2_Work_Page_27_Image_0001 2_Work_Page_28_Image_0001 2_Work_Page_28_Image_0002

Cure For The Common Medical Center

Thursday, March 13th, 2014

Jutting into the Boston skyline, the Center for Life Science was just what the doctor ordered for one of the few open sites within the city’s dense Longwood Medical Area. The new 20-story, 776,000-square-foot labora- tory and research facility now serves tenants from Harvard Medical School to the Pfizer Center for Therapeutic Innovation, but when architects Tsoi/ Kobus began the ambitious project, the occupants had yet to be determined. 

“We did not necessarily know who the users would be, and so we had to plan for a wide range of laboratory environments,” Tsoi/Kobus’ senior principal Rick Kobussays.“The success of the project depended in large part on ‘getting the bones right’—achieving the most cost-effective core and shell, providing maximum flexibility for virtually any scientific or engineering demand, and allowing for future change with minimal disruption to ongoing scientific activities.” 

The resulting structure allowed for wet, dry, computational, and translational research; allocated utilities to accommodate each tenant’s individual use; and was organized around the concept of open modular labs with support facilities placed at the complex’s core. An angled glass curtain wall sets the center apart from its concrete surroundings and with its bifurcated, interlocking volumes, the building reflects “the progressive, analytical nature of the research process occurring within,” Kobus says.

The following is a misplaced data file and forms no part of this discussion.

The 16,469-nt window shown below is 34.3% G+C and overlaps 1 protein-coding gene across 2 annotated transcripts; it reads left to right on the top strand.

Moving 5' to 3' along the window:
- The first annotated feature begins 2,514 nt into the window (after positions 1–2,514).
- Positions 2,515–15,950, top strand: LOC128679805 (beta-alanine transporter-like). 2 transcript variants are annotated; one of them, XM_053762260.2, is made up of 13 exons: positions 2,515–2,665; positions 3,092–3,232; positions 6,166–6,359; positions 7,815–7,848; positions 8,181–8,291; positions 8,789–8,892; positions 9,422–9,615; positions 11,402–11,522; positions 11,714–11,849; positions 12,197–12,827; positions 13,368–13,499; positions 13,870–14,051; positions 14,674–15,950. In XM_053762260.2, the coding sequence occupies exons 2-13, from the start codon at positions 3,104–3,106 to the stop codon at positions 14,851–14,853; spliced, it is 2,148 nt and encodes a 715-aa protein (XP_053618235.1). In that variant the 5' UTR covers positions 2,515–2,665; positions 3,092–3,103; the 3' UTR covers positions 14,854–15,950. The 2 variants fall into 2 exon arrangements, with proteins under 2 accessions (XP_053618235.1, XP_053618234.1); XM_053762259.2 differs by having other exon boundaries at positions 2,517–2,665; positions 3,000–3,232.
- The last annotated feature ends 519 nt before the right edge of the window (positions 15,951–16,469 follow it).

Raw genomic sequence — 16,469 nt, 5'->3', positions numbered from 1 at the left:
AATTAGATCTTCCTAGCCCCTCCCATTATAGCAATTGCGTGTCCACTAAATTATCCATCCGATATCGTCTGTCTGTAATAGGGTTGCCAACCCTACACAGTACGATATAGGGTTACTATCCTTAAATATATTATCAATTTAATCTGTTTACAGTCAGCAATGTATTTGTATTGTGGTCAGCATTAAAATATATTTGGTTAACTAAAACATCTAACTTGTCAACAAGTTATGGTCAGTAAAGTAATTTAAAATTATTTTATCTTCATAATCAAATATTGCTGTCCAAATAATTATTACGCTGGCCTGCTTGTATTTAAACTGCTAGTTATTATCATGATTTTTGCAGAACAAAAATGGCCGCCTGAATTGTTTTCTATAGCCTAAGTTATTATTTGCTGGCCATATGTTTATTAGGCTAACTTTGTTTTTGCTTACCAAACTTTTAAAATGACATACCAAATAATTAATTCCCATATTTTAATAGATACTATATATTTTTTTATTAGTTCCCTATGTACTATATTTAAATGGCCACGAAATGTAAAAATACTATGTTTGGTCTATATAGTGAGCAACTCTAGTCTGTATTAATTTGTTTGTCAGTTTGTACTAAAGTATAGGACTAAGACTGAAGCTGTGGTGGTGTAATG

“The design optimizes an unusual site configuration by varying the floor size as the building rises, creating a uniquely memorable façade.” 

As if the work going on inside wasn’t groundbreaking enough, through tilting planes, cantilevers, and curves, the Tsoi/Kobus team burst through the area’s unofficial 200-foot height barrier as well with full support from the community. 

“We created a building form that is sympathetic with the context of the existing neighborhood,” Kobus says. “But it’s a taller form that is more emblematic of cutting-edge research.” 

Tagged with: